FIG. 6.
Expression of the M. tuberculosis rpf-like genes in vitro as assessed by quantitative dilutional PCR. RNA was prepared from Erdman grown in 7H9 medium, and 1 μg of total RNA was reverse transcribed and serially diluted fivefold for use as template ...
FIG. 7.
Expression of M. tuberculosis rpf homologues in a late-stationary-phase (4-month-old) Erdman culture. RNA was prepared from Erdman grown in 7H9 medium, and 5 μg of total RNA was reverse transcribed and serially diluted fivefold for use as template ...

In vivo expression of the M. tuberculosis rpf genes.

To further evaluate the biological relevance of the mycobacterial Rpf protein family, studies have been initiated to examine the expression of all five rpf genes in the lungs of C57BL/6 mice infected with a clinical strain of M. tuberculosis (CI4) (28). For these studies, total RNA extracted from the lungs of CI4-infected mice at 2 weeks postinfection was analyzed by RT-PCR. As shown in Fig. Fig.8,8, expression of each of the five M. tuberculosis rpf-like genes is detected in the lungs of infected mice during this early exponential growth phase of infection. RNA samples which were not subjected to reverse transcription gave no detectable PCR product. Although not quantitative, the results indicate that the various members of the rpf gene family, in a clinical strain of M. tuberculosis, are expressed during an acute infection in mice, at a level such that they are clearly detectable using 1.25 μg of total RNA (host and bacterial) as template for the RT-PCR.

FIG. 8.
In vivo expression of M. tuberculosis rpf-like genes. RNA was prepared from lungs of mice infected with a clinical strain of M. tuberculosis, and total RNA (equivalent of 1.25 μg per PCR mixture) was reverse transcribed and used as the template ...


This study reports the construction, by phage-mediated allelic exchange technology (1), of isogenic M. tuberculosis mutants with interruptions in each of the five rpf-like genes, and presents the results of a phenotypic analysis of the resulting strains. There exists strong evidence that the M. luteus Rpf functions as a regulator of growth (22, 23) and the gene is essential for Micrococcus viability (24). Further, the M. tuberculosis Rpf-like proteins have recently been demonstrated to exert a similar growth-stimulatory activity on aged cultures of M. bovis BCG (25). Our results indicate that individual rpf-like genes can be deleted from the chromosome of M. tuberculosis with no significant alteration of growth in liquid culture (Fig. (Fig.3).3). Disruption of Rv1009, however, results in a small colony phenotype, although this is likely due to polar effects on ksgA (Fig. (Fig.4).4). The individual rpf deletion mutants had no attenuation of growth, compared to wild-type Erdman, in the organs of C57BL/6 mice through 16 weeks postinfection (Fig. (Fig.5).5). The immunopathology elicited by the M. tuberculosis rpf deletion mutants is also indistinguishable from that observed in tissues of wild-type-infected mice (data not shown). Results of in vitro studies showed that the expression kinetics of M. tuberculosis rpf genes fall into distinct patterns that overlap to various degrees and that these genes are expressed by bacilli in extended-stationary-phase cultures. In vivo studies revealed that all five rpf genes are expressed in the lungs of mice acutely infected with M. tuberculosis.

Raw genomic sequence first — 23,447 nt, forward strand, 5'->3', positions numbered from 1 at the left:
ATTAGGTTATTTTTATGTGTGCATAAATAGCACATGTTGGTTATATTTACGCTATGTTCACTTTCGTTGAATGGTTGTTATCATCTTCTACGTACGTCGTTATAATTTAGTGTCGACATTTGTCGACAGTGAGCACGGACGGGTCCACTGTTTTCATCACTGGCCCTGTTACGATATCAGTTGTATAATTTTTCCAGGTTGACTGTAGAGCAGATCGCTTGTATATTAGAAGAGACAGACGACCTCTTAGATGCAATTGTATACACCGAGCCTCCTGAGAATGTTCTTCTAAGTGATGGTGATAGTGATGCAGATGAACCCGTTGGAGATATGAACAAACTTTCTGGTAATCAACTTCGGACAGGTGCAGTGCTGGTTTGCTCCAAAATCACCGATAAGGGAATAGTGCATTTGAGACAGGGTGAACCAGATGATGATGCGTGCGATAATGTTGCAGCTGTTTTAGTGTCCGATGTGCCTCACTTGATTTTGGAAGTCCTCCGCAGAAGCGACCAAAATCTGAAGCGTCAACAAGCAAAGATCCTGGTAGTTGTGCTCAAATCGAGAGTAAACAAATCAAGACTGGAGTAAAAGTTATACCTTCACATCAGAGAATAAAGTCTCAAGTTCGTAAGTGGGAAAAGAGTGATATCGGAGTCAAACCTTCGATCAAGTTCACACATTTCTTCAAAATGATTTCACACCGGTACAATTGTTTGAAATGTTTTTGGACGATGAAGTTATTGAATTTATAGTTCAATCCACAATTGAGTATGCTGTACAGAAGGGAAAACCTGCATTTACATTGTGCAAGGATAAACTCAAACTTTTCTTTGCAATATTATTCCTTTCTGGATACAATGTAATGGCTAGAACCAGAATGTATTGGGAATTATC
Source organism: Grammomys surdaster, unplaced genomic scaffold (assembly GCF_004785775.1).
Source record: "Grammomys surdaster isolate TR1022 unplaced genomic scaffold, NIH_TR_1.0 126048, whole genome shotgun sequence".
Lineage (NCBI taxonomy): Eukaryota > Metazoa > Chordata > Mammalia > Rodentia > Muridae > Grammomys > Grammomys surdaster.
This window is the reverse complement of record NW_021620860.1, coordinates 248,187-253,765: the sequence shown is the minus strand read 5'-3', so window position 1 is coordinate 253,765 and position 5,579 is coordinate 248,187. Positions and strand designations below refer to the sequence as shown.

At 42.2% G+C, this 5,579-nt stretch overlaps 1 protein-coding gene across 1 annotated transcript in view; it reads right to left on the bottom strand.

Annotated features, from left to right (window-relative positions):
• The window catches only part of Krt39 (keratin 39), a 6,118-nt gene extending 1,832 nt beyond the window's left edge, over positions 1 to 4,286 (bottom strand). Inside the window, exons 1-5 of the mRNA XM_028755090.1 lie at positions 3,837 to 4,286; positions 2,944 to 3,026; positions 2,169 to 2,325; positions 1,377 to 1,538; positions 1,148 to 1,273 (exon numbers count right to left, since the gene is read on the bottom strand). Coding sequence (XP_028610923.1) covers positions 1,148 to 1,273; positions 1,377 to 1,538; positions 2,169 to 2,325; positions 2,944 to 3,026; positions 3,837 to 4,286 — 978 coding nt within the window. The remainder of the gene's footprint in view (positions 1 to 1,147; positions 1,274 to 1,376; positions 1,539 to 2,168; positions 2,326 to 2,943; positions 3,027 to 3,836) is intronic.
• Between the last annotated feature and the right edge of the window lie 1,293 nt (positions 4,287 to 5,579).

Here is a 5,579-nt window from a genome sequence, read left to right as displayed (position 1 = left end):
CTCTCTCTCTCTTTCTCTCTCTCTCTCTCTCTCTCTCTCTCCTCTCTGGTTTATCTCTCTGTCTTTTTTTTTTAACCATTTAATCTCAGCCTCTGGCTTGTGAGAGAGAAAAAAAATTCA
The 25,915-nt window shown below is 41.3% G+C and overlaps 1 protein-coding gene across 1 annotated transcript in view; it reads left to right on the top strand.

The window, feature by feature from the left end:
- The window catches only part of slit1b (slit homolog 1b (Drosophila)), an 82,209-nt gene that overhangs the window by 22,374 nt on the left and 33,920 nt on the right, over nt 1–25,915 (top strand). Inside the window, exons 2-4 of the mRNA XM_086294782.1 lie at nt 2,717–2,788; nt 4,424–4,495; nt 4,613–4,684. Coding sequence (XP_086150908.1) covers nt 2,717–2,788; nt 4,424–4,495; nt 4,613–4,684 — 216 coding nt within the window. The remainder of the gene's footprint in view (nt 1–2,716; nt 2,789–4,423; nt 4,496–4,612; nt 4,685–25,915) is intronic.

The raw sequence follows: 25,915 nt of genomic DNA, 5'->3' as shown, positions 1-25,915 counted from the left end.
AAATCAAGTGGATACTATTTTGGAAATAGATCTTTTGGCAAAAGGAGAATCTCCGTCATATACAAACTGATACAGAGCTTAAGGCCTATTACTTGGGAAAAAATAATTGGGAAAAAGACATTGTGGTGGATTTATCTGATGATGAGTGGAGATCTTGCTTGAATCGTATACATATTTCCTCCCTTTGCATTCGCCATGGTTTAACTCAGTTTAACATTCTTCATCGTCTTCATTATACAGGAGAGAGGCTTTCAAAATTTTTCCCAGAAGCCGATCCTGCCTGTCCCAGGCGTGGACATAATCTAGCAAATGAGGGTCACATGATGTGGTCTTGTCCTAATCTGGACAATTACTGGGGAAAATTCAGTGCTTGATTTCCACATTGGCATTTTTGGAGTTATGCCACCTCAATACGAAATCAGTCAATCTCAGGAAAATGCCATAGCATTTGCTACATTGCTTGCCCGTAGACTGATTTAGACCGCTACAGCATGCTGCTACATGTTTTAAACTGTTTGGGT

The lack of a phenotype regarding in vitro growth or in vivo growth in acute and chronic persistent pulmonary infections of mice suggests that the function of the various M. tuberculosis Rpfs may be entirely or partially redundant. If this were the case, loss of a specific function as a result of disruption of a specific rpf-like gene may be compensated for by continued expression of one or more of the remaining homologues. Our analysis of the in vitro expression of these genes from early exponential phase through stationary phase does reveal that the expression patterns of the five homologues are overlapping. Although suggestive of potentially overlapping functions, clearly the results are open to additional interpretations, and as yet we have not directly addressed the effect that deletion of a specific rpf-like gene has on the expression of the remaining homologues. Interestingly, while overlapping, the in vitro expression kinetics of the five M. tuberculosis rpf genes from early log phase to late stationary phase fall into three readily discernible patterns (Fig. (Fig.6):6): (i) of the five homologues, the expression of Rv2450c, while peaking early (maximal at the first time point obtained, 4 days after inoculation of the culture), consistently exhibited the lowest levels of expression thereafter; in contrast, (ii) the expression of Rv1884c is consistently high throughout the 8-day time frame of the study (from day 4 to day 12 postinoculation); while (iii) the expression of Rv0867c, Rv1009, and Rv2389c peaks at 4 to 6 days after initiation of the culture and then diminishes as the bacilli transit into stationary phase (12-day-old cultures). The distinct in vitro expression profiles exhibited by the five rpf genes indicate that these M. tuberculosis genes may be differentially regulated. The differential expression patterns, which vary depending upon the growth phase of the cultures (Fig. (Fig.6),6), suggest that individual members of the M. tuberculosis Rpf family may serve distinct functions at specific phases of infection, although at least for individual rpf knockouts the functions appear to be nonessential.